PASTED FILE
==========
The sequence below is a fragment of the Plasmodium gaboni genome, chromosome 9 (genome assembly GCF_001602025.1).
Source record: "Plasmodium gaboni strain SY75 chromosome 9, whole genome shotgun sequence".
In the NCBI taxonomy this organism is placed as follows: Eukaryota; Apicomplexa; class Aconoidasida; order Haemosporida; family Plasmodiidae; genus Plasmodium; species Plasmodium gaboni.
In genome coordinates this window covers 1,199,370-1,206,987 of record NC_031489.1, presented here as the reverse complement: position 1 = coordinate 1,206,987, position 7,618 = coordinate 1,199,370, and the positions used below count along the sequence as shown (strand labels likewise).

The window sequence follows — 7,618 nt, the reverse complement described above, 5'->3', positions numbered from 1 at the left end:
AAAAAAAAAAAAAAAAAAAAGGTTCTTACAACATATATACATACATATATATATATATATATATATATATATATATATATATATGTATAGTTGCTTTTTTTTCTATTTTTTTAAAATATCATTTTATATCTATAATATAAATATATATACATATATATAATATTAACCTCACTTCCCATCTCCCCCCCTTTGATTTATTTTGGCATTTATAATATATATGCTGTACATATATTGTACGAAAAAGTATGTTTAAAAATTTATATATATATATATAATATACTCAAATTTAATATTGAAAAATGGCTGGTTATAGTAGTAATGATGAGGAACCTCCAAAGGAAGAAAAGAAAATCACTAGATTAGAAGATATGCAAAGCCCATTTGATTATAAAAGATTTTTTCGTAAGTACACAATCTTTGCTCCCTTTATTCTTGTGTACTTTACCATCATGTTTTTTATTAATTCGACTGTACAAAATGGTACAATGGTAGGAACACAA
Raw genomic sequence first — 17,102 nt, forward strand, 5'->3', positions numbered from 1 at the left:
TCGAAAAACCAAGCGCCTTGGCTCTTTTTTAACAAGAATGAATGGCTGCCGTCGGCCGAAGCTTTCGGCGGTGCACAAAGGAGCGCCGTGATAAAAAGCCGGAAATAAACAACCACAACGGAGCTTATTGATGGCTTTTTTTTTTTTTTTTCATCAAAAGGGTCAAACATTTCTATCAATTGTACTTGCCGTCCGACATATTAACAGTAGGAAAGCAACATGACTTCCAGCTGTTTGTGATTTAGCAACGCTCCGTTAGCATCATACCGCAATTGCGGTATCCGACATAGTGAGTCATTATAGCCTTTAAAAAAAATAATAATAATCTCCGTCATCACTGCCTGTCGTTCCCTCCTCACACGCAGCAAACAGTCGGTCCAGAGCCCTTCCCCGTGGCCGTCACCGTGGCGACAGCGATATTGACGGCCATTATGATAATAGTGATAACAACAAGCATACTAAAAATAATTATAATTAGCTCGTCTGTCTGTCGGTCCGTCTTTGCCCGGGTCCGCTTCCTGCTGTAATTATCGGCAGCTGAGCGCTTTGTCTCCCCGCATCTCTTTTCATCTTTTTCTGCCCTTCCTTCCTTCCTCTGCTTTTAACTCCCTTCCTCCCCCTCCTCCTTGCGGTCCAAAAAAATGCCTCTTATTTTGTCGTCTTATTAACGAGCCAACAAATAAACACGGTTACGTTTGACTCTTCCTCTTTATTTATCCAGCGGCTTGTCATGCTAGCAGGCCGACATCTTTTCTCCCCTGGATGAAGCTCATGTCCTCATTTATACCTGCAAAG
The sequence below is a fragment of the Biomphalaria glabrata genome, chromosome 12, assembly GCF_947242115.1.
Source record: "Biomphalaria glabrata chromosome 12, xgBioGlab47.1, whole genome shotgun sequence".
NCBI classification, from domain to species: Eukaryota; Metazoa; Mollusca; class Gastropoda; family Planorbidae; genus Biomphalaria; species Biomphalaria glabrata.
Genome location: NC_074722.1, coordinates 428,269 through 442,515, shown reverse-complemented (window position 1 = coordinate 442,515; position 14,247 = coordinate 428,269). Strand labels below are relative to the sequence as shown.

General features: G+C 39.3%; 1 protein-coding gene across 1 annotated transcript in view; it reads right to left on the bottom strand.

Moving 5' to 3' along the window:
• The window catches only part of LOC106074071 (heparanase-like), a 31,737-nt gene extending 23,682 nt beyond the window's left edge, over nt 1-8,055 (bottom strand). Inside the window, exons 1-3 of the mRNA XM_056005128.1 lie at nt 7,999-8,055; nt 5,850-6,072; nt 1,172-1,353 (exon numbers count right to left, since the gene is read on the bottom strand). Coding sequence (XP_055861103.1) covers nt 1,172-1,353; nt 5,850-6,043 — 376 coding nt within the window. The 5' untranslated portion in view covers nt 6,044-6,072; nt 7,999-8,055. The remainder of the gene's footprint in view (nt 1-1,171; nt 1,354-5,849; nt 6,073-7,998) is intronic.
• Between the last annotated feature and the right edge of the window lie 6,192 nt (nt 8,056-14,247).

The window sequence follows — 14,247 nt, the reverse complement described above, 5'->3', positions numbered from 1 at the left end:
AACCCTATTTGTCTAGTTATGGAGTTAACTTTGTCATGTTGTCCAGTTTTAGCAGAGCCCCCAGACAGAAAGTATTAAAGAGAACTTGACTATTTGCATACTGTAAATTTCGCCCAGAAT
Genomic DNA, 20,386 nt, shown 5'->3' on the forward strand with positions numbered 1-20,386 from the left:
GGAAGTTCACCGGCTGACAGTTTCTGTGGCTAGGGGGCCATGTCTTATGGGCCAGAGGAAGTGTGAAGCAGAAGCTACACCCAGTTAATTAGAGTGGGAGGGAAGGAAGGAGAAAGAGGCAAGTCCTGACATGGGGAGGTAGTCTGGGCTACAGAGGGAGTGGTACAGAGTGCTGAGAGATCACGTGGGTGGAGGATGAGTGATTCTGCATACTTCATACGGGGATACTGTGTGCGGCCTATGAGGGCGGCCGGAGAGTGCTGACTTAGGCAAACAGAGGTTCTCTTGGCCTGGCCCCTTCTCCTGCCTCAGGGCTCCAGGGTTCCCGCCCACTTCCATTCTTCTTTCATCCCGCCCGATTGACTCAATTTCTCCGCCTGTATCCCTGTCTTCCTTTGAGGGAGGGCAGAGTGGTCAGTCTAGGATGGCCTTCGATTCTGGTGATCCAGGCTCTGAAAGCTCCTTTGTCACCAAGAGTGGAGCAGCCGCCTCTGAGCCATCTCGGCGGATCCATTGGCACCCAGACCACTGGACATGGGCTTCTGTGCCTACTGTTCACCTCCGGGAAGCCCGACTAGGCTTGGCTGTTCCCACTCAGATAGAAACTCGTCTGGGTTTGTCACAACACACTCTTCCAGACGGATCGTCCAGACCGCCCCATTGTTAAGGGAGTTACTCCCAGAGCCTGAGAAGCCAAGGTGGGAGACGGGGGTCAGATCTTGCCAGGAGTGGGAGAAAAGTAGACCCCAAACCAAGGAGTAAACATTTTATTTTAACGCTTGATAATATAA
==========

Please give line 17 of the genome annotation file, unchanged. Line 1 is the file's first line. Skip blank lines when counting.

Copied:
The window sequence follows — 14,247 nt, the reverse complement described above, 5'->3', positions numbered from 1 at the left end: